Shipowners and shipping firms keep rising despite economic woes
As the global economy staged a cautious recovery in 2010 from the international financial crisis of the preceding years, Hong Kong’s shipping industry performed well in terms of the number of business establishments and employment. From Hong Kong’s official statistics, the number of establishments engaged in cross-border water transport, including shipowners, ship agents and managers, shipping companies and local offices of overseas shipping companies, increased by some 40% from 323 in 2008 to 456 in 2010. From the trough in 2006, the number of persons engaged in the cross-border water industry also increased by about 40% from 10,110 in 2006 to 14,137 in 2010, indicating an expanding industry despite the worsening external environment.
Hong Kong’s expanding cross-border water transport sector
Source: Census and Statistics Department, Hong Kong
Save for the slump touched off by the international financial crisis of 2008-09, the business receipts and profits of Hong Kong’s shipping industry were also on an increasing trend, which were to the contrary the falling trend of the BDI.
Swift rebound in Hong Kong’s cross-border water transport sector
Source: Census and Statistics Department, Hong Kong
In other words, Hong Kong’s cross-border water industry coped very well with the difficult time, recovering much faster than the BDI. There may be multiple reasons behind Hong Kong’s relatively strong performance, including, among other things, the shift of economic gravity from the West to Asia amid the surge in intraregional trade and investment, the rise of the Chinese mainland’s shipowners and shipyards, as well as the concrete foundation of Hong Kong’s maritime sector and versatility of concerned service suppliers.
Hong Kong continues to flourish as international maritime centre
For a city to become and retain its status as an international maritime centre, it is imperative to draw and sustain professionals and elites to create the needed maritime service cluster. Meanwhile, only a few cities in the world can maintain a strong maritime cluster, as a huge demand of maritime services is required to generate enough business volume for concerned professionals.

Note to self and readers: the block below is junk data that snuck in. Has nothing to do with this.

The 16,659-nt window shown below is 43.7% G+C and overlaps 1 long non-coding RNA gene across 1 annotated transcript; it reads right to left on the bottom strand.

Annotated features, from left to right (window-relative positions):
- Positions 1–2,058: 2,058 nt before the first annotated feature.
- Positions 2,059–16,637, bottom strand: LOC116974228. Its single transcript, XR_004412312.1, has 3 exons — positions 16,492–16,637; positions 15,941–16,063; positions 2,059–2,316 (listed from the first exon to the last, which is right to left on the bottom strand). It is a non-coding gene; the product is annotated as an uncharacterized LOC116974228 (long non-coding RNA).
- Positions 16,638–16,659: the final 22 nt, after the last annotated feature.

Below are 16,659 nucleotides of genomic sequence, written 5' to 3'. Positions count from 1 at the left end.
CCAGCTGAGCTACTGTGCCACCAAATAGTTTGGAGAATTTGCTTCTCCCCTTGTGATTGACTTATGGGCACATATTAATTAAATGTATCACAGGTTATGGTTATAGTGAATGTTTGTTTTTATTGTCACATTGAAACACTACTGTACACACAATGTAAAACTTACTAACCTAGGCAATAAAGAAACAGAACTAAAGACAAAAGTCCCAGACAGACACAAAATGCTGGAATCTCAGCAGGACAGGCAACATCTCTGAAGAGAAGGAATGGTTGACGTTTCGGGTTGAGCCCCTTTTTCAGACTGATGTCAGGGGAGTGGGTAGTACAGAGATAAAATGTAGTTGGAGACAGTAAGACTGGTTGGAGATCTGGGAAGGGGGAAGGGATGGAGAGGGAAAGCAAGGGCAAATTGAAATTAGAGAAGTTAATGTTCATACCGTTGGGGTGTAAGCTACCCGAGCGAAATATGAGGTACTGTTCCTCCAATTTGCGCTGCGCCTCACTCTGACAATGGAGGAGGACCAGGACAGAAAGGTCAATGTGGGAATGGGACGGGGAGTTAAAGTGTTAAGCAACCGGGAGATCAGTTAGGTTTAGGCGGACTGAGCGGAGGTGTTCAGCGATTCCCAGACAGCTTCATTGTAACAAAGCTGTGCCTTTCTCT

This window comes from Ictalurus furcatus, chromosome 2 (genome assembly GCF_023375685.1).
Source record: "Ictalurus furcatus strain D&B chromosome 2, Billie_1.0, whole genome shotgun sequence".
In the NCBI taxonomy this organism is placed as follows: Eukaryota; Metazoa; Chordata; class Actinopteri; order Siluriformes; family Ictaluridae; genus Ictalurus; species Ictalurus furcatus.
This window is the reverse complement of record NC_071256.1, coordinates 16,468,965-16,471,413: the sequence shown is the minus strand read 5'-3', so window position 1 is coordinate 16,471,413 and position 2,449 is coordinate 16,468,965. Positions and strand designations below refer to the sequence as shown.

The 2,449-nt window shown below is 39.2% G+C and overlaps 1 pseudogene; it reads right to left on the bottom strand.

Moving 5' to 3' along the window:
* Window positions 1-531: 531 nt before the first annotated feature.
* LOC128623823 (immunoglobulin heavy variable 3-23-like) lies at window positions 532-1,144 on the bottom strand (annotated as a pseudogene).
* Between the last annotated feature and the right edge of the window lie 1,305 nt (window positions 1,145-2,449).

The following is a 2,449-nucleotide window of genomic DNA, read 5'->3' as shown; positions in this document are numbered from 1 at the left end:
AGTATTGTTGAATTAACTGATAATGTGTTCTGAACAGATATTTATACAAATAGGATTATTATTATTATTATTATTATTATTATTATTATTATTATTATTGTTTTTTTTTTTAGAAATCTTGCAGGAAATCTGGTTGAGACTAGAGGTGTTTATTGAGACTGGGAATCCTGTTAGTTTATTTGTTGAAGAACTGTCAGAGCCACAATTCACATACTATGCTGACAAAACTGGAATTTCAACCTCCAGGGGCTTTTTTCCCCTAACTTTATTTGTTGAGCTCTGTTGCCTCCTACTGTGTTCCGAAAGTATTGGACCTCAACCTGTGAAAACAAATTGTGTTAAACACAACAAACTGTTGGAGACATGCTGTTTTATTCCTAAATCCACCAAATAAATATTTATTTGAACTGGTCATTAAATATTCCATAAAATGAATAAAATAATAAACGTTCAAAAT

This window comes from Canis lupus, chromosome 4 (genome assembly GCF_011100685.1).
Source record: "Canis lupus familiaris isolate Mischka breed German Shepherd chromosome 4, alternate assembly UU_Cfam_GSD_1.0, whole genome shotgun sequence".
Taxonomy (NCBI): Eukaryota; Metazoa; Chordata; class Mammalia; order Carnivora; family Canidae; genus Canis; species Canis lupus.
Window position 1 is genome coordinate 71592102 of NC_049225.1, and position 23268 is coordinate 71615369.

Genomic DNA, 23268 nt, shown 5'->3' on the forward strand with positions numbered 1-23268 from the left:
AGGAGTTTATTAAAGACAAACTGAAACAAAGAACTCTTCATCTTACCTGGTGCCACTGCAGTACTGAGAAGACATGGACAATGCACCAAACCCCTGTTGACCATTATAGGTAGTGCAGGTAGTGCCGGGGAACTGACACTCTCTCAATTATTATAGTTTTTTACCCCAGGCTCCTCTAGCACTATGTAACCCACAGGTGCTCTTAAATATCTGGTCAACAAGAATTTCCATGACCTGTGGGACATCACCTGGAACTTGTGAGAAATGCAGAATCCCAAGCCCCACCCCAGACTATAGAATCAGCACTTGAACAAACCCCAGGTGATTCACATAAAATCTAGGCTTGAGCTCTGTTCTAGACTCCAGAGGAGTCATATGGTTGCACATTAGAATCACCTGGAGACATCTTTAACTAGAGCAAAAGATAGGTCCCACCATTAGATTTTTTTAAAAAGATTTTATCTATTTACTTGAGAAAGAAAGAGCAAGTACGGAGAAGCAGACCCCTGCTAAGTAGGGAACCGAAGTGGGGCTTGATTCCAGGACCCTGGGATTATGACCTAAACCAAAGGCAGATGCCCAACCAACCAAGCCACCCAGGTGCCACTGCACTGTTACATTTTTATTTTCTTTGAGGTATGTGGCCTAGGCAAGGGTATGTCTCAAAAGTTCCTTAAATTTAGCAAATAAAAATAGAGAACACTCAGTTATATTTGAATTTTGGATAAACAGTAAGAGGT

Owing to both historical and geographic factors, Hong Kong has attracted the world’s leading maritime service elites to the city for many decades. Historically speaking, Hong Kong shipowners owned an enormous number of fleets in the 1980s. Sir Yue-Kong Pao and Mr Chao-Yung Tung were known as the world’s largest shipowners at that time. A good number of international maritime services professionals were attracted to Hong Kong to serve the influential shipowners by providing services like ship financing and chartering.
Geographically speaking, Hong Kong was, and still is a major international trading centre. According to a Hong Kong government survey, more than 3,700 overseas companies have set up their regional headquarters or offices in Hong Kong, with half of them engaged in import and export trade. In accordance with a recent HKTDC survey, most Hong Kong manufacturers and traders sourced products on the Chinese mainland, while carrying out sales, marketing, and finance and insurance arrangements in Hong Kong. These traders created an enormous amount of cross-border trading activities, also inducing a large demand for shipping services.